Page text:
What books have you added to your shelves recently? - Katie 

*If you're stopping by from the linkup, please be sure to drop a link to your post below so I can check out all your new pretties.*

Friday, June 22, 2018

*Review* The Souls of Black Folk by W.E.B. Du Bois

Genre: Nonfiction
Published: 1903
Pages: 288

This landmark book is a founding work in the literature of black protest. W. E. B. Du Bois (1868–1963) played a key role in developing the strategy and program that dominated early 20th-century black protest in America. In this collection of essays, first published together in 1903, he eloquently affirms that it is beneath the dignity of a human being to beg for those rights that belong inherently to all mankind. He also charges that the strategy of accommodation to white supremacy advanced by Booker T. Washington, then the most influential black leader in America, would only serve to perpetuate black oppression.

Publication of The Souls of Black Folk was a dramatic event that helped to polarize black leaders into two groups: the more conservative followers of Washington and the more radical supporters of aggressive protest. Its influence cannot be overstated. It is essential reading for everyone interested in African-American history and the struggle for civil rights in America.

I listened to the audiobook version of this book. While I was listening to this book, I couldn't help but compare it to my experience listening to Up From Slavery by Booker T. Washington (especially when Du Bois started talking about Washington). This book sort of affirmed some of the issues I had while listening to Washington's book and made me feel less guilty for having those feelings. I certainly didn't have to expend as much energy rationalizing the thoughts and opinions stated in Du Bois' book as I did with Washington's.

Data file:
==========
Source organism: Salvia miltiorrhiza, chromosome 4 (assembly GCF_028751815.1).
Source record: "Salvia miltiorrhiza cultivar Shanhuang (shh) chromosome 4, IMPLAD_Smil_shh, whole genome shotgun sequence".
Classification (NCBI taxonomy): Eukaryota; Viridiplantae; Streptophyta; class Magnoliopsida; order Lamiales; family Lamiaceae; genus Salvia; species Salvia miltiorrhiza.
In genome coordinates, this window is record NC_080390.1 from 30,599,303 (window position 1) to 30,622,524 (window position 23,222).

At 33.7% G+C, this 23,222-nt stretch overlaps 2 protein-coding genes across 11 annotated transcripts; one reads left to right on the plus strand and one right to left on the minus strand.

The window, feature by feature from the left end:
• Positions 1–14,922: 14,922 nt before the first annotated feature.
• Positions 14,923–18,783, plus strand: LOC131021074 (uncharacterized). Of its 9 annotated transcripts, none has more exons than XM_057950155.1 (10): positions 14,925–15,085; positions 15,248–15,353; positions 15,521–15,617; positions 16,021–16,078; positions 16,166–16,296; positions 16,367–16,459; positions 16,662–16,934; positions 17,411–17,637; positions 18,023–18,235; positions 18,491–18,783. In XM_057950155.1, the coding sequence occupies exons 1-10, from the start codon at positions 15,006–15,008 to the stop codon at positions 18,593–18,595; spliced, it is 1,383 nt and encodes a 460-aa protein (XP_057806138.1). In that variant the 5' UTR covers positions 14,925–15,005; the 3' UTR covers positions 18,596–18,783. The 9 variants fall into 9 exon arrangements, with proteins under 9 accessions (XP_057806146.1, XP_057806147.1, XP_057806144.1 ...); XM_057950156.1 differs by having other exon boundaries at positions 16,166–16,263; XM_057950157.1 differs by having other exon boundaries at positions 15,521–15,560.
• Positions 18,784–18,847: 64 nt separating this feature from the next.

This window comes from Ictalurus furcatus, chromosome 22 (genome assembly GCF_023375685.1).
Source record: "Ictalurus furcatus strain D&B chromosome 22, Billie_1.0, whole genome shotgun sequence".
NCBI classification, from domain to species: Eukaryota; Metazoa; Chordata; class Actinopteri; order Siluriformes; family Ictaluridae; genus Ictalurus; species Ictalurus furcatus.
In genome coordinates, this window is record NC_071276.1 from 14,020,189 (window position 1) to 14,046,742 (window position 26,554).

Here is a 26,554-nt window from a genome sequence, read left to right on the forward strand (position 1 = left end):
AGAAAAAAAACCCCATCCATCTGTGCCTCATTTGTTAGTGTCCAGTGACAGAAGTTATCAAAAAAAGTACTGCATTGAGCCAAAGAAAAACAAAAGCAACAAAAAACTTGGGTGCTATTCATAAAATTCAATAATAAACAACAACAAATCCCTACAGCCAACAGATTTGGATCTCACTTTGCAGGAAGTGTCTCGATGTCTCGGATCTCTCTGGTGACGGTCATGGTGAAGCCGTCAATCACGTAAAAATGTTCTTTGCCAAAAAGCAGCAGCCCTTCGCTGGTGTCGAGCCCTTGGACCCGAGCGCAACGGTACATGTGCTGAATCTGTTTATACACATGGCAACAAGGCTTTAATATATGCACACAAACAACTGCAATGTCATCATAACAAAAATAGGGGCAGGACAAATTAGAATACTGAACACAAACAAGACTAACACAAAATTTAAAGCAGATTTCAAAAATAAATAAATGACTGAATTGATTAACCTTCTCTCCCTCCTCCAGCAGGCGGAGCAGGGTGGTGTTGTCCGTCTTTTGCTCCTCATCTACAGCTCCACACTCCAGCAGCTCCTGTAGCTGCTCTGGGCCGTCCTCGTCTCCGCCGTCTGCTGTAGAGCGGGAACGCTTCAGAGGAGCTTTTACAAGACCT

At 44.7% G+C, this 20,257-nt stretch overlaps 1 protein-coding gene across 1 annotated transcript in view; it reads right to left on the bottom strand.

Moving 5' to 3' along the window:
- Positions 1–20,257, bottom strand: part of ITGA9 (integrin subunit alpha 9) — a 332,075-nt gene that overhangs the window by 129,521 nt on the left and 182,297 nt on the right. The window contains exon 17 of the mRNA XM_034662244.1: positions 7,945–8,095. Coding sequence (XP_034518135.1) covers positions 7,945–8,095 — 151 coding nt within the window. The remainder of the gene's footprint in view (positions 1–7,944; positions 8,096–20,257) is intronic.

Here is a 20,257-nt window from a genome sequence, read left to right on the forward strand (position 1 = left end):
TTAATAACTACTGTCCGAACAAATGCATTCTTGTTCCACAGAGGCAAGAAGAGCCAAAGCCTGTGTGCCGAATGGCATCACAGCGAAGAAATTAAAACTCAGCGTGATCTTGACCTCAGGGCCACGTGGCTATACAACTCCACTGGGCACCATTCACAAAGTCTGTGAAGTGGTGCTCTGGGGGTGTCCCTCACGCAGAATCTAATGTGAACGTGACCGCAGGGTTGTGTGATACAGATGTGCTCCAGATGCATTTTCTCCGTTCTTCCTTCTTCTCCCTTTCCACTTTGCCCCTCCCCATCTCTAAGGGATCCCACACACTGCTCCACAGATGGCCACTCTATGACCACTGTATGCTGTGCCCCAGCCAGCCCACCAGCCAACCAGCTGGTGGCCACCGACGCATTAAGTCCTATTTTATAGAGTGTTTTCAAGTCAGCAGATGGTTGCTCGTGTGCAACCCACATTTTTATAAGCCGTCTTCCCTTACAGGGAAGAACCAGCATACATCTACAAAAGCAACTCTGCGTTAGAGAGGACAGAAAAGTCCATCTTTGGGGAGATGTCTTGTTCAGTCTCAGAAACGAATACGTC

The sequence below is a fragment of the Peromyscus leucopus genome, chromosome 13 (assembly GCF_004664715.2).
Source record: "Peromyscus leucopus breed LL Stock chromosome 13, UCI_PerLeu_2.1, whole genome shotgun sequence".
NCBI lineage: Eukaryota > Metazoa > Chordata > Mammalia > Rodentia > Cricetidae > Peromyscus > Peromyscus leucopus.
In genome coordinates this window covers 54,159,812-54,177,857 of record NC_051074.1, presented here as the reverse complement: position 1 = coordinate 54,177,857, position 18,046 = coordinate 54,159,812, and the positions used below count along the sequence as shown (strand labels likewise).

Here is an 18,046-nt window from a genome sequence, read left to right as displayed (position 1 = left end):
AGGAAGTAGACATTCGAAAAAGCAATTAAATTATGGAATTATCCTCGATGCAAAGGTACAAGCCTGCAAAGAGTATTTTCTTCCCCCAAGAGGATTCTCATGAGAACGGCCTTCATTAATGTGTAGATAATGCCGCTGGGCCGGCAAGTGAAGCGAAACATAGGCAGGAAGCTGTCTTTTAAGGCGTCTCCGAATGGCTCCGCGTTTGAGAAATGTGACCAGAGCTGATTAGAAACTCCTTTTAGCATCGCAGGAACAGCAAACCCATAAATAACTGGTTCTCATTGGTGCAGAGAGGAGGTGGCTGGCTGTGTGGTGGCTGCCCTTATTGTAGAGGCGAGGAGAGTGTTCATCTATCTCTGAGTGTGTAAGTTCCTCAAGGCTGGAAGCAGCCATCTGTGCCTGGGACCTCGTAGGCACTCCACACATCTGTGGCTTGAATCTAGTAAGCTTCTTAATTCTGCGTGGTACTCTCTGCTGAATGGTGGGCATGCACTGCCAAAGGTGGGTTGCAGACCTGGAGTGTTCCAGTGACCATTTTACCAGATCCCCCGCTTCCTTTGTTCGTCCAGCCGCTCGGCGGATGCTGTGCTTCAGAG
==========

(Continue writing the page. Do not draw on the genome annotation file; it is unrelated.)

Aside from my feelings of vindication, I don't remember a lot of specifics about this book. I could certainly make some assumptions about them based on my personal beliefs and political leanings, but that would be a bad strategy to follow I think. So what I will say is that I think this book, in connection with Up From Slavery is good for giving broad perspective of the lives of black people in American after slavery was abolished. Like me you will probably relate to one more than the other, but they both definitely have merit.

Overall I give The Souls of Black Folk 5.00032 stars. - Katie 

W. E. B. Du Bois (1868-1963) was an American sociologist, civil rights activist, and author. A strong advocate of Pan-Africanism, he was the first black man to earn a doctorate from Harvard University and cofounded the National Association for the Advancement of Colored People (NAACP). His best-known book, The Souls of Black Folk, is widely considered to be one of the most important works in African American literature.

*Book Blogger Hop* 22 June 2018

We are on to a new week for the Book Blogger Hop hosted by the lovely folks over at Ramblings of a Coffee Addicted Writer. This weeks questions is:
For all of you worker bees out there! How do you balance having a day job/career and managing your blog at night? Is it hard or easy to do, and what do people in your work life think of your blogs? (submitted by Danielle @ PoetryBooksYA)